The Valaam monastery is located in Karelia, in the northern part of Lake Ladoga. The Valaam Archipelago has about 50 islands with a total area of 36 km2. The name “Valaam” goes back to the Finno-Ugric toponym “Valamo”, where “valo” is “light”, “oath” (according to another hypothesis - “high earth”), or to the Finnish word “valaa” which means “to cast from metal”. The dates of birth of the monastery differ: some researchers call the end of the X century as the date of birth, others call the XIV century. It is known for certain that the holy monastery was founded by St. Sergius and Herman.
Northern Athos, as Valaam is often called, was a place of pilgrimage for Russian tsars and their families, it inspired great representatives of Russian culture and science.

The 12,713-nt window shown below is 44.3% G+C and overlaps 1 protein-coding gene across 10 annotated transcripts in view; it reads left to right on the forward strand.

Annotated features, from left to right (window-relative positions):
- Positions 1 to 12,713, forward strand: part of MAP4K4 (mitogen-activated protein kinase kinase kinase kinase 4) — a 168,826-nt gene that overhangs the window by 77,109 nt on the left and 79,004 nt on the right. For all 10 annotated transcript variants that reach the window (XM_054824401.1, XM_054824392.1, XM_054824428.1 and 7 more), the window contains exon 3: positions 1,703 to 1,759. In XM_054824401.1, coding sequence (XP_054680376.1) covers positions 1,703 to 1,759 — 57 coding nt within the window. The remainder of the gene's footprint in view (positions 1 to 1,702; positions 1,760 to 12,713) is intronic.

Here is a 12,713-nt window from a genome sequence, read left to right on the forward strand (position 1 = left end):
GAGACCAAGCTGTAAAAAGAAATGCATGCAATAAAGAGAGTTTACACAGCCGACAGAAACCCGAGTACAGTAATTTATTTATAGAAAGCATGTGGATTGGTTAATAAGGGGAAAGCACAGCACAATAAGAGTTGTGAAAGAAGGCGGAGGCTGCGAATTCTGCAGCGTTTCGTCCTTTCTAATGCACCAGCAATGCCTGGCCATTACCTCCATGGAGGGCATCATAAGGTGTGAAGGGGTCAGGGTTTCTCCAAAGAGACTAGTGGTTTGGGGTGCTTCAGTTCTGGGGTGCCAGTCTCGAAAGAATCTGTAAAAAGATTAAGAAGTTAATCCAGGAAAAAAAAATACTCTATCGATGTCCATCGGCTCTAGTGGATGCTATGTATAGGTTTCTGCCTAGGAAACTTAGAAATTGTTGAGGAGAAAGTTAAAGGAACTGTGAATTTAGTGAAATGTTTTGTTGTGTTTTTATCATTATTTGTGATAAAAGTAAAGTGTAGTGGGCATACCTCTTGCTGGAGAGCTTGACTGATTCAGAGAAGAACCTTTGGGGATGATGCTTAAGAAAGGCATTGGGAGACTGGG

Valaam used to be a part of Sweden (XVIII century) and Finland (1917-1940). The monastery reached its highest bloom by the middle of the 19th century, and the most tragic period of the monastery’s history was in the 40s – 80s of the last century, when school of boatswains and cabin boys housed in the monastery walls. Later there was housed home for disabled in the monastery. Also the fish industry plant operated on Valaam. Monastic life revived in 1989, and since 1991 the monastery has the status of stauropegial.
Valaam has many holy places that are common to Christians of different faiths. This amazing corner of the earth will surely be interesting to all lovers of cultural and educational tourism: holy places located in lands with such a rich history and nature (there are about 480 plant species on Valaam), old and graceful architecture, excellent infrastructure and pleasant atmosphere are important and useful to know for everyone.